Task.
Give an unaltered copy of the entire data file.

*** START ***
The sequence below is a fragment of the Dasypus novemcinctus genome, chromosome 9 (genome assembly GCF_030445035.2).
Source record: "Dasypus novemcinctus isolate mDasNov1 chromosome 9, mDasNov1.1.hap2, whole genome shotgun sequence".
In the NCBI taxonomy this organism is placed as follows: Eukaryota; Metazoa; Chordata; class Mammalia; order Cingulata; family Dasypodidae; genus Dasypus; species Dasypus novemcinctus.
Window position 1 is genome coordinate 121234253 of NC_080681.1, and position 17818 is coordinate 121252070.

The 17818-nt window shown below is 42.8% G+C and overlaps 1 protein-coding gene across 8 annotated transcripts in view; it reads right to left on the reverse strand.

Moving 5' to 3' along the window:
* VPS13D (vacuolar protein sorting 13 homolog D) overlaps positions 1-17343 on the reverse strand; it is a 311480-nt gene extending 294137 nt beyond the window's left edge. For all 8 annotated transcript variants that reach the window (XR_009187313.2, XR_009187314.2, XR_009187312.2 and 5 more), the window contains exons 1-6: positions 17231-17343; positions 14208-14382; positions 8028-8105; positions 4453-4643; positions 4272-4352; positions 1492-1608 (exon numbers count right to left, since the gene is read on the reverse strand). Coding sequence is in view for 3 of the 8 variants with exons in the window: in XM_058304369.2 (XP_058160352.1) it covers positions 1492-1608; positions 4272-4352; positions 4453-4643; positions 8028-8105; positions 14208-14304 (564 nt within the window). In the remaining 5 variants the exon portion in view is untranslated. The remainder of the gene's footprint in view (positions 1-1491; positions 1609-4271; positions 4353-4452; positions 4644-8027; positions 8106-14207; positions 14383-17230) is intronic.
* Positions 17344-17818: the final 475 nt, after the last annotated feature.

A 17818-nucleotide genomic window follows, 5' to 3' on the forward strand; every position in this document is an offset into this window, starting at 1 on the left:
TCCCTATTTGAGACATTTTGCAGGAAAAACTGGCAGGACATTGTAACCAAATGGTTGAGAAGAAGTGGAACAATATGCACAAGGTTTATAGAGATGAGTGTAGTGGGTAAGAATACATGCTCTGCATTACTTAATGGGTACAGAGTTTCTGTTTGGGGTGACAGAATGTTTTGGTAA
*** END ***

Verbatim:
The sequence below is a fragment of the Dasypus novemcinctus genome, chromosome 9 (genome assembly GCF_030445035.2).
Source record: "Dasypus novemcinctus isolate mDasNov1 chromosome 9, mDasNov1.1.hap2, whole genome shotgun sequence".
In the NCBI taxonomy this organism is placed as follows: Eukaryota; Metazoa; Chordata; class Mammalia; order Cingulata; family Dasypodidae; genus Dasypus; species Dasypus novemcinctus.
Window position 1 is genome coordinate 121234253 of NC_080681.1, and position 17818 is coordinate 121252070.

The 17818-nt window shown below is 42.8% G+C and overlaps 1 protein-coding gene across 8 annotated transcripts in view; it reads right to left on the reverse strand.

Moving 5' to 3' along the window:
* VPS13D (vacuolar protein sorting 13 homolog D) overlaps positions 1-17343 on the reverse strand; it is a 311480-nt gene extending 294137 nt beyond the window's left edge. For all 8 annotated transcript variants that reach the window (XR_009187313.2, XR_009187314.2, XR_009187312.2 and 5 more), the window contains exons 1-6: positions 17231-17343; positions 14208-14382; positions 8028-8105; positions 4453-4643; positions 4272-4352; positions 1492-1608 (exon numbers count right to left, since the gene is read on the reverse strand). Coding sequence is in view for 3 of the 8 variants with exons in the window: in XM_058304369.2 (XP_058160352.1) it covers positions 1492-1608; positions 4272-4352; positions 4453-4643; positions 8028-8105; positions 14208-14304 (564 nt within the window). In the remaining 5 variants the exon portion in view is untranslated. The remainder of the gene's footprint in view (positions 1-1491; positions 1609-4271; positions 4353-4452; positions 4644-8027; positions 8106-14207; positions 14383-17230) is intronic.
* Positions 17344-17818: the final 475 nt, after the last annotated feature.

A 17818-nucleotide genomic window follows, 5' to 3' on the forward strand; every position in this document is an offset into this window, starting at 1 on the left:
TCCCTATTTGAGACATTTTGCAGGAAAAACTGGCAGGACATTGTAACCAAATGGTTGAGAAGAAGTGGAACAATATGCACAAGGTTTATAGAGATGAGTGTAGTGGGTAAGAATACATGCTCTGCATTACTTAATGGGTACAGAGTTTCTGTTTGGGGTGACAGAATGTTTTGGTAA